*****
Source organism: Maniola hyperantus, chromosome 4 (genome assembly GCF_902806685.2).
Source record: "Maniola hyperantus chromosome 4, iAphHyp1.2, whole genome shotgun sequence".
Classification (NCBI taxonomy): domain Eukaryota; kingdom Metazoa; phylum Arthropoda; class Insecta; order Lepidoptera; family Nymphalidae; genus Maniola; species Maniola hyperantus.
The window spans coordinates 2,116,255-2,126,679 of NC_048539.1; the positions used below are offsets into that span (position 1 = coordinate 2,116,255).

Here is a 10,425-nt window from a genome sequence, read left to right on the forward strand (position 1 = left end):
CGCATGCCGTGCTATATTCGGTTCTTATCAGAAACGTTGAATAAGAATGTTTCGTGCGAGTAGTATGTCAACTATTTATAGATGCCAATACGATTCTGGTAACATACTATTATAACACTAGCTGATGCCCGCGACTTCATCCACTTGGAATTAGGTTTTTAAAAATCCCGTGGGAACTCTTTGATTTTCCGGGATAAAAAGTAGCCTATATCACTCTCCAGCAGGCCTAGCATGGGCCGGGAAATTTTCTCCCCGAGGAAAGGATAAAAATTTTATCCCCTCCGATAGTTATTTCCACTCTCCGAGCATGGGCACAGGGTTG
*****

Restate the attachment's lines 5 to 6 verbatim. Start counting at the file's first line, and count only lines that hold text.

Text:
Here is a 10,425-nt window from a genome sequence, read left to right on the forward strand (position 1 = left end):
CGCATGCCGTGCTATATTCGGTTCTTATCAGAAACGTTGAATAAGAATGTTTCGTGCGAGTAGTATGTCAACTATTTATAGATGCCAATACGATTCTGGTAACATACTATTATAACACTAGCTGATGCCCGCGACTTCATCCACTTGGAATTAGGTTTTTAAAAATCCCGTGGGAACTCTTTGATTTTCCGGGATAAAAAGTAGCCTATATCACTCTCCAGCAGGCCTAGCATGGGCCGGGAAATTTTCTCCCCGAGGAAAGGATAAAAATTTTATCCCCTCCGATAGTTATTTCCACTCTCCGAGCATGGGCACAGGGTTG